3. Contact your member of Congress and ask them to co-sponsor on to the Resolution passed. The resolution was passed after hard work by Congressmembers Carolyn Maloney and Jared Polis, who has openly condemned the bill.
4. Donate to the American Jewish World Service’s URGENT LGBT UGANDA FUND to support Ugandan grassroots organizations working to defend the rights of sexual minorities.
5. Support HIV/ AIDS prevention efforts in Uganda The bill will impede the efforts of organizations working to combat HIV/ AIDS by directly persecuting groups, doctors and activist that work to circumvent the growing rates of those infected. Support the Center for Domestic Violence Prevention (CEDOVIP) and its work to prevent HIV by addressing one of the epidemic’s structural causes–violence against women.
6. One of the bases of the bills is the false assertion that there is a ‘gay agenda’ to recruit children to a life of homosexuality. Organizations such as Raising Voices, a Ugandan based organization formed to combat violence against women and children, has been falsely accused of involvement and support of the bill. Support Raising Voices and other like minded organizations’ efforts to end violence and abuse of children.
8. Fight the anti-gay movement in America. Since the bill has direct roots in America, it’s integral to ending this legislation by fighting the cause of it at home. Truth Wins Out, an organization dedicated to fighting anti-gay misinformation, has outlined actions to take against what they call "the right wing multi million dollar culture war."
9. Join the International Gay and Lesbian Human Rights Commission and Sexual Minorities of Uganda in condemning the bill. Copy the sample letter and send it to the email, fax or physical addresses of the influential leaders in Uganda all listed on the website.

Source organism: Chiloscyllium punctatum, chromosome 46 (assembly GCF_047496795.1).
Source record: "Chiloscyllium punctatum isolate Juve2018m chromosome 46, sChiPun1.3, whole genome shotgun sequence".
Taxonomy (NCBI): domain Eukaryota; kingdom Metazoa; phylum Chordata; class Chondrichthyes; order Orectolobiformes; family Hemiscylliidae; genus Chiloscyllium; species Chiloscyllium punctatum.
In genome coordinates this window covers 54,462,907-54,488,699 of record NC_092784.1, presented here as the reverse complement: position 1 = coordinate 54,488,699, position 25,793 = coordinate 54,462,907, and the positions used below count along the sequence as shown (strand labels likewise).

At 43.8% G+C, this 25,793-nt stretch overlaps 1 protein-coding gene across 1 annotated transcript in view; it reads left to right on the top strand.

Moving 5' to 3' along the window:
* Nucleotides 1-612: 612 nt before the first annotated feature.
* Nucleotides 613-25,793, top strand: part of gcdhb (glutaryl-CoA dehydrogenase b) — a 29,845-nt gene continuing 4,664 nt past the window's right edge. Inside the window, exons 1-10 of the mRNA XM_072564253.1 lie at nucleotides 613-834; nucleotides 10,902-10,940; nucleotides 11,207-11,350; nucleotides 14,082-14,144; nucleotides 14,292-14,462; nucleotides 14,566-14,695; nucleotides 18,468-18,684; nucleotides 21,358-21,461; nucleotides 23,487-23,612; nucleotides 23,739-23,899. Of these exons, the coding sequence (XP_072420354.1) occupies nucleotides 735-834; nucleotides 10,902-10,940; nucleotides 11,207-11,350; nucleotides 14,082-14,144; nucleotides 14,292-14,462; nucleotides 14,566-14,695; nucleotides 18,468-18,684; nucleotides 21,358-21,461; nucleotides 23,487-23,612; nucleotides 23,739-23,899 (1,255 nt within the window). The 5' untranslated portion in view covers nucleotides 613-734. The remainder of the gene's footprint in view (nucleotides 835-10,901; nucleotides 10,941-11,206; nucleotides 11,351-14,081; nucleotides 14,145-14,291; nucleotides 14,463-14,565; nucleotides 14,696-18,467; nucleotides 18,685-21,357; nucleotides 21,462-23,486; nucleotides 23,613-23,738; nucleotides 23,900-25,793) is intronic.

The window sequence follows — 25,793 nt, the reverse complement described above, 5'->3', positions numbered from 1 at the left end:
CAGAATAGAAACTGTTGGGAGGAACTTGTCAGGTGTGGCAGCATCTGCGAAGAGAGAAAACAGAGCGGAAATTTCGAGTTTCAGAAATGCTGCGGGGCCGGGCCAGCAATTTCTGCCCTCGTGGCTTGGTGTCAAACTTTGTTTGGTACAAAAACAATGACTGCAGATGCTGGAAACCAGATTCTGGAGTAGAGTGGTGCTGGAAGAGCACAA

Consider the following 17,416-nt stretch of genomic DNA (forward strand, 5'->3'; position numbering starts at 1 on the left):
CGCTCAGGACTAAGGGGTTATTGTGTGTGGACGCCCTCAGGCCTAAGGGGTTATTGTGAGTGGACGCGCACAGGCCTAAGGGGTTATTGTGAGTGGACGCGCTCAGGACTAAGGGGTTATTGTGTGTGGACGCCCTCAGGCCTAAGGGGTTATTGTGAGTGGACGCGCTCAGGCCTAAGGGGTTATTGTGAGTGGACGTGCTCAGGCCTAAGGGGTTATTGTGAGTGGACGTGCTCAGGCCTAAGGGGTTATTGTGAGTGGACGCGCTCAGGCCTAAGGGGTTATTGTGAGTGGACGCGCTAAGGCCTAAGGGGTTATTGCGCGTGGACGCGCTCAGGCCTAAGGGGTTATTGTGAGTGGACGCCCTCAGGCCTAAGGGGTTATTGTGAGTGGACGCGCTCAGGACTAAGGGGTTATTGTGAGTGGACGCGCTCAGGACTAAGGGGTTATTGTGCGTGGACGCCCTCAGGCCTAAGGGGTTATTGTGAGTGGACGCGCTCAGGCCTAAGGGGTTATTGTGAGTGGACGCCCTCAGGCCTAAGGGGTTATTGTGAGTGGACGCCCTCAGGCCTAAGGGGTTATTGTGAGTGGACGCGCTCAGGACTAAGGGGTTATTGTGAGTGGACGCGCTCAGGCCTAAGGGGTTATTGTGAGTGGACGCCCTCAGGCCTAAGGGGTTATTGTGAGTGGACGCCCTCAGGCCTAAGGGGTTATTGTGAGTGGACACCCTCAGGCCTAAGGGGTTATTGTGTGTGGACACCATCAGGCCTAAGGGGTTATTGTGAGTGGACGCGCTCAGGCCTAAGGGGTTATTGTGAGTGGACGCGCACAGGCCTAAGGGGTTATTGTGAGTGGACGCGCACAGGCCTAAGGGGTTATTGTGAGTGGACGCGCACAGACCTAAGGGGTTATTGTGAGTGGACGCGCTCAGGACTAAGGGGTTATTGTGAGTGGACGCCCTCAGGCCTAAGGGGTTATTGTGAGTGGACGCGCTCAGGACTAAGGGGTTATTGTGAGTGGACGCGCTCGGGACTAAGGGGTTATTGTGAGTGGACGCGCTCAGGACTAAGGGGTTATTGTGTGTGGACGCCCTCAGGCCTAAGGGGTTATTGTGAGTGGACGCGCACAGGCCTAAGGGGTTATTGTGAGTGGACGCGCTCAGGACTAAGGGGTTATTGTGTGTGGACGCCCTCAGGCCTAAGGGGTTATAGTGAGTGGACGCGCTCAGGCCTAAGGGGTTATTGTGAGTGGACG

10. Fight homophobia in your religious or social groups. The bill came from underlying anti-gay sentiments in the society and translated into legislation with the help of religious leaders. Stop any form of homophobia before it goes from part of a religious service to state sanction persecution of a minority group and a human rights violation.
The Librarian Recommends:
To understand the nature and challenges of HIV/AIDS treatment in Africa read:
AIDS and Religious Practice in Africa edited by Felicitas Becker and P. Wenzel Geissler
AIDS, Sex, and Culture: Global Politics and Survival in Southern Africa by Ida Susser; with a contribution by Sibongile Mkhize.
A Line Drawn in The Sand: Responses to the AIDS Treatment Crisis in Africa edited by Phyllis J. Kanki, Richard G. Marlin
The Invisible Cure: Africa, The West, and the Fight Against AIDS by Helen Epstein
The African AIDS Epidemic: A History by John Iliffe
CONCEIVED by WALTER MOSLEY with research by Rae Gomes